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Laila Freivalds, Minister for Foreign Affairs
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Dear Mr. Méndez, dear guests,
Warmly welcome to this seminar on the Prevention of Genocide in Practice. It is a great pleasure to have you, Mr. Méndez, and your delegation in Sweden.
The last Stockholm International Forum Conference, in
January 2004, discussed the challenges of the prevention of genocide. It was at
that conference, here in Stockholm that the UN Secretary-General Kofi Annan
proposed the establishment of a new function within the UN system: a Special
Adviser to the Secretary-General on the Prevention of Genocide.
The idea of the Secretary General was to make clear the link between massive and systematic violations of human rights and threats to international peace and security.
You were appointed the first Special Adviser in July 2004.
We met just a few weeks after in Stockholm to discuss our expectations on your mandate, and how Sweden could support your work.
The leaders of the world pledged to support your mission in the declaration from the UN Summit in September last year.
At the same summit, all member states agreed to the
responsibility to protect.
Each government has the primary responsibility to protect its populations against genocide, war crimes and crimes against humanity. When a government is unable or unwilling to protect its own population, the international community has the right and the responsibility to act.
The agreement reached on the responsibility to protect is one of the most important achievements of the Summit.
The prevention of genocide and other atrocities is a part
of conflict prevention. We have to engage in long-term, structural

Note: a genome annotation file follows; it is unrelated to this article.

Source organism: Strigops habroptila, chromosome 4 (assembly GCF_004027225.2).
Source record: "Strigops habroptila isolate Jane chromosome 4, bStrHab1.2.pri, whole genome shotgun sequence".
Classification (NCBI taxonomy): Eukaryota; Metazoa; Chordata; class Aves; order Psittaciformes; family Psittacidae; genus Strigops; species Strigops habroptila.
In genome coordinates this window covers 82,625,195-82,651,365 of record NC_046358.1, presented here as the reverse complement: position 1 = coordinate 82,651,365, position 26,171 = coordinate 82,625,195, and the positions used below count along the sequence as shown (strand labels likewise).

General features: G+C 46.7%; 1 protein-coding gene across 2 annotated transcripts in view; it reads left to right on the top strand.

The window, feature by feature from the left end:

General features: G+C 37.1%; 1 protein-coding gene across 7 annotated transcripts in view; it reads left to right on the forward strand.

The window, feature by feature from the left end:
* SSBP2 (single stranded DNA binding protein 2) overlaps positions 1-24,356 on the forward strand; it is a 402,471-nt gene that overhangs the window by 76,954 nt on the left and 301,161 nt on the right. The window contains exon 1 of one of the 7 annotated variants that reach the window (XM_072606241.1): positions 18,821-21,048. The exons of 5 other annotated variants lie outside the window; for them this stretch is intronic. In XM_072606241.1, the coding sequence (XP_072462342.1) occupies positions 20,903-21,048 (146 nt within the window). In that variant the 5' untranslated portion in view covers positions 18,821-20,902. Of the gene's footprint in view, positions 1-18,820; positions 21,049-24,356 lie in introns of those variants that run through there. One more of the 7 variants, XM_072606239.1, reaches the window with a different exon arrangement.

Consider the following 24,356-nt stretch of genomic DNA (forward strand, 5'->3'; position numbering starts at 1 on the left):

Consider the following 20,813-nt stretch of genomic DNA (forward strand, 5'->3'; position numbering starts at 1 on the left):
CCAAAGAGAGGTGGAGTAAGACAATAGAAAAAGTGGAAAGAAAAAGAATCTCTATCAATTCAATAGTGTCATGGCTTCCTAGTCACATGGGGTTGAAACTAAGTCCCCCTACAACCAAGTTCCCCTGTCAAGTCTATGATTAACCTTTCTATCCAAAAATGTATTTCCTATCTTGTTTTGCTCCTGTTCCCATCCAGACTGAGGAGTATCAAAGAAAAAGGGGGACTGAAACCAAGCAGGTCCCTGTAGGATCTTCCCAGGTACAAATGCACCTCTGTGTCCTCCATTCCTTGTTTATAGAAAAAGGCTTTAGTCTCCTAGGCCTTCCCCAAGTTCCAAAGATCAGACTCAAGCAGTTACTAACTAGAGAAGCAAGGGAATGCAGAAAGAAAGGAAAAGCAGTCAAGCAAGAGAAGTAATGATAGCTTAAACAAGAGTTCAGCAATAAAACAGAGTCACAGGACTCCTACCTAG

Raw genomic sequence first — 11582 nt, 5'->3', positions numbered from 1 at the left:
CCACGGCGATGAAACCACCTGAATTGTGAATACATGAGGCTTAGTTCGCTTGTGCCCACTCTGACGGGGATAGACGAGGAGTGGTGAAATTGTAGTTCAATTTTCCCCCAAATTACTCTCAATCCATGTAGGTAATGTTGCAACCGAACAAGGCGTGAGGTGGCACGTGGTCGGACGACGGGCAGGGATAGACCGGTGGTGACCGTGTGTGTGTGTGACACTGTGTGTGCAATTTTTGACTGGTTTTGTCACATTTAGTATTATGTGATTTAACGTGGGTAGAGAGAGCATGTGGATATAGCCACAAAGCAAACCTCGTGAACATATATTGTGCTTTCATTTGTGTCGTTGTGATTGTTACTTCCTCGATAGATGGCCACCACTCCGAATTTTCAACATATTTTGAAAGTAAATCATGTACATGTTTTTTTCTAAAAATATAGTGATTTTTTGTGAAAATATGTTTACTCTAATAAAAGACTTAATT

- by addressing root-causes such as poverty,
- and by strengthening the structures that can prevent conflict: the respect for human rights and democracy, the rule of law at the domestic and the international level, and international institutions.
But we also have to engage in short-term prevention. There
is a toolbox of measures available: preventive diplomacy, sanctions, etc.
The tools have been improved during the last few years, but we need new ideas on how to improve them further. I am confident that we will have a fruitful discussion on that during this seminar.
The concept of responsibility to protect could actually change the terms of international politics.
It turns the concept of sovereignty on its head:
sovereignty is still a basis for international relations,
but sovereignty is not only a bundle of rights,
it includes a set of obligations, a responsibility.
An even more radical implication of the concept is that states now also have the responsibility to protect the population of other states.
Your mandate is to collect information on massive violations of human rights and international humanitarian law that might lead to genocide, and to act as an early warning mechanism and make recommendations to the Secretary-General and the Security Council. Your mandate underlines the strong link between Human Rights and Security.
You have a difficult task. You need political support, and technical and practical assistance, from the UN system as well as from nations.
You are now about one and a half years into your mandate. Which are the challenges you have met so far, and what are the possibilities and limitations of your mandate?
How could you assist states to take their responsibilities towards their population - and to other populations?
Could the new Peace Building Commission, and a Human Rights Council provide new opportunities for your work?
How could Sweden and the EU assist in your early warning function?
The Swedish Government is strongly committed to supporting your work. And present here are politicians, representatives of government agencies, NGO:s and media, academic experts and civil servants active in the fields of security policy and human rights. I think we are all eager to listen to you and to discuss how our national experiences and resources could come to use in the prevention of genocide.
The floor is yours, Mr. Méndez.